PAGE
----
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Senator Patrick Brazeau should consider resigning

June 26, 2012 @ 21:28 By: gordon Category: In the news

I happened to see an article on CBC’s site today about the attendance record of Senator Patrick Brazeau, who happens to be the youngest senator. Included in the article was a reference to this tweet from the senator made about a reporter:

https://twitter.com/TheBrazman/status/217704420832591872

SenPatrickBrazeau @TheBrazman: @jenditchburn while u smile Jen, others suffer. Change the D to a B in your last name and we’re even! Don’t mean it but needs saying. 26 June 2012

The Canadian Press reporter in question happened to be working on a story about his attendance record and had asked Brazeau to comment on his attendance record. He indicated it was poor due to “personal matters”. He made that tweet about an hour after the story was posted.

Since his tweet, he has tweeted a couple of apologies, but the fact remains that he spouted off in public in a manner unbecoming a senator:

http://twitter.com/TheBrazman/status/217728123331035137

SenPatrickBrazeau @TheBrazman: @jenditchburn I apologize for my comments. They were done because of my personal circumstance regarding your story. (1/2) 26 June 2012

http://twitter.com/TheBrazman/status/217729047759831040

SenPatrickBrazeau @TheBrazman: @jenditchburn (2/2) I’m a hardworker and take my position seriously but personal issues always comes 1st. Ppl are sometimes in need. Sorry! 26 June 2012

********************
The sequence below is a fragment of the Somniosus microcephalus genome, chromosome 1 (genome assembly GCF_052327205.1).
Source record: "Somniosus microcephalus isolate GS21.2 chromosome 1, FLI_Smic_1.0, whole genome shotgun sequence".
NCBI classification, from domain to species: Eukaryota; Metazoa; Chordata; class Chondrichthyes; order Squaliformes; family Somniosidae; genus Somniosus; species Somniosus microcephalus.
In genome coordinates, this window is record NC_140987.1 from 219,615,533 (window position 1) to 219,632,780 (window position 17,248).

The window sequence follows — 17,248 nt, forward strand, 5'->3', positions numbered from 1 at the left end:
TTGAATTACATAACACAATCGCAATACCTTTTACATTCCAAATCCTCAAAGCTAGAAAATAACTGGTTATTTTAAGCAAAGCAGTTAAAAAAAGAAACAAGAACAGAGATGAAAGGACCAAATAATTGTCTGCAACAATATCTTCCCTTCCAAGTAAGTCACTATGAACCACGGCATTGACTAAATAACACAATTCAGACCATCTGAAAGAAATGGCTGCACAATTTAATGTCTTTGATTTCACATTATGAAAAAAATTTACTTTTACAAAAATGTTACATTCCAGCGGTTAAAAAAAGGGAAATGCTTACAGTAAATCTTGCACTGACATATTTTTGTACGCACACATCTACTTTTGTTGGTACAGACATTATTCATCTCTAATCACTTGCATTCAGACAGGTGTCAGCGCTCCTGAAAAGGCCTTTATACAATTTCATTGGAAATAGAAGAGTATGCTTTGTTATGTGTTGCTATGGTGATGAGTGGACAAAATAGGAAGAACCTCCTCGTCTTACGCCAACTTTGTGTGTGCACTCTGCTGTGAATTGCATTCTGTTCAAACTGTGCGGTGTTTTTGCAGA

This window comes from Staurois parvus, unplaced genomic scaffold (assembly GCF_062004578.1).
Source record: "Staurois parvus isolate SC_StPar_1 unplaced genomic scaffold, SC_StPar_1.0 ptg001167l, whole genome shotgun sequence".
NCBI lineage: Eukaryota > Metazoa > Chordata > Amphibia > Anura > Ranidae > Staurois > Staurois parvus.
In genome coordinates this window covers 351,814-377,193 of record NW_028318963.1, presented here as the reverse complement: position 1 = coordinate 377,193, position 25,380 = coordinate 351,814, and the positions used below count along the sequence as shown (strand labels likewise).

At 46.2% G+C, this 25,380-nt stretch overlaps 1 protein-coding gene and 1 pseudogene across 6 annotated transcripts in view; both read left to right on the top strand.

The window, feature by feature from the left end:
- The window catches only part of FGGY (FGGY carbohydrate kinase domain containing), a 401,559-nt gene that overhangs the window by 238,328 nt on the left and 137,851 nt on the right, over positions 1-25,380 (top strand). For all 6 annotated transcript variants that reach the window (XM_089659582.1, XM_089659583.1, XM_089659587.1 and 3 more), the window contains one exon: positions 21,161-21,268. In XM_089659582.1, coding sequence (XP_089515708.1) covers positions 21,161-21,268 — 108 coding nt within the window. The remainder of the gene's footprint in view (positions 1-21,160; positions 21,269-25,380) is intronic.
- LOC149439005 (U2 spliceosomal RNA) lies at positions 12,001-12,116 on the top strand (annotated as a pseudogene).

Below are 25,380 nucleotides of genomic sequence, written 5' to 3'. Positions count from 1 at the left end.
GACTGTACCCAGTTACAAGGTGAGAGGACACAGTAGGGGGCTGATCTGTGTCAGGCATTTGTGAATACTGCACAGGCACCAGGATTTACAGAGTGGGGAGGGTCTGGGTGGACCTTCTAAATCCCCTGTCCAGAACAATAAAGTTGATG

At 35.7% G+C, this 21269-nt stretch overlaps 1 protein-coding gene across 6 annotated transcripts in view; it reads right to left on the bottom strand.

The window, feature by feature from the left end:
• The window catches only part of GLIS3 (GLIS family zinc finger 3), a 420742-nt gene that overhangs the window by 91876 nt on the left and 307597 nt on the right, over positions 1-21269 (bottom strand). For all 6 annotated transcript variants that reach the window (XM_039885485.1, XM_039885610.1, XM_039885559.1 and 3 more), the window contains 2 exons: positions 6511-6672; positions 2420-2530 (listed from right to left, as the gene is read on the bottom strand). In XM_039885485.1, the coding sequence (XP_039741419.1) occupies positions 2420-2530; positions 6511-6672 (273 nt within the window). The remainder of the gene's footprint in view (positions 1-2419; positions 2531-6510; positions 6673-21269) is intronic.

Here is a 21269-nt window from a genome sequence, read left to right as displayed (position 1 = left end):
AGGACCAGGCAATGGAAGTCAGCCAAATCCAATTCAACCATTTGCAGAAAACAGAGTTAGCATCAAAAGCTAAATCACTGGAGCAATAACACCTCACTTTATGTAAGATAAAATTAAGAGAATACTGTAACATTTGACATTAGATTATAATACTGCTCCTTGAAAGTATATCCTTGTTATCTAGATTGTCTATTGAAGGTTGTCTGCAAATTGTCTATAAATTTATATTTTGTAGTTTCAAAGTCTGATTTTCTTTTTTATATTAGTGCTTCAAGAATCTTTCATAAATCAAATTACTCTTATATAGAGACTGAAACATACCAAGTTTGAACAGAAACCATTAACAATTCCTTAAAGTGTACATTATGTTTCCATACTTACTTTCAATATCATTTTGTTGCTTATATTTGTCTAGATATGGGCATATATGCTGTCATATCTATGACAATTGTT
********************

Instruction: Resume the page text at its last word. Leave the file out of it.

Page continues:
Sadly, this guy is going to be a senator for another 38 years and the only way he can be removed is for one of the following reasons:

  • Failure to attend two sessions of Parliament;
  • Declaration of Bankruptcy;
  • Conviction for treason or a felony; and,
  • Ceasing to reside or own property in the represented area

He missed 18 of the 72 sittings between June 2011 and April 2012. If he misses 4 more days then he starts being fined $250/day. As well, he missed 65% of the meetings of the aboriginal peoples committee that he sits on and 31% of the human rights committee meetings of which he is deputy chair. Given that he is a former national chief of the Congress of Aboriginal Peoples, I think he should be particularly embarrassed.

I understand that one’s priorities should generally be: personal health, family and then work, but if he can’t go to work more often than 75% of the time when the Senate sits less than 100 days a year, he should resign so that someone who is more dedicated to his or her responsibilities can serve.

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  1. gordon.dewis.ca | Dear Bev: Your continued service is ^NOT required by the Harper Government (July 03, 2012 @ 23:48)

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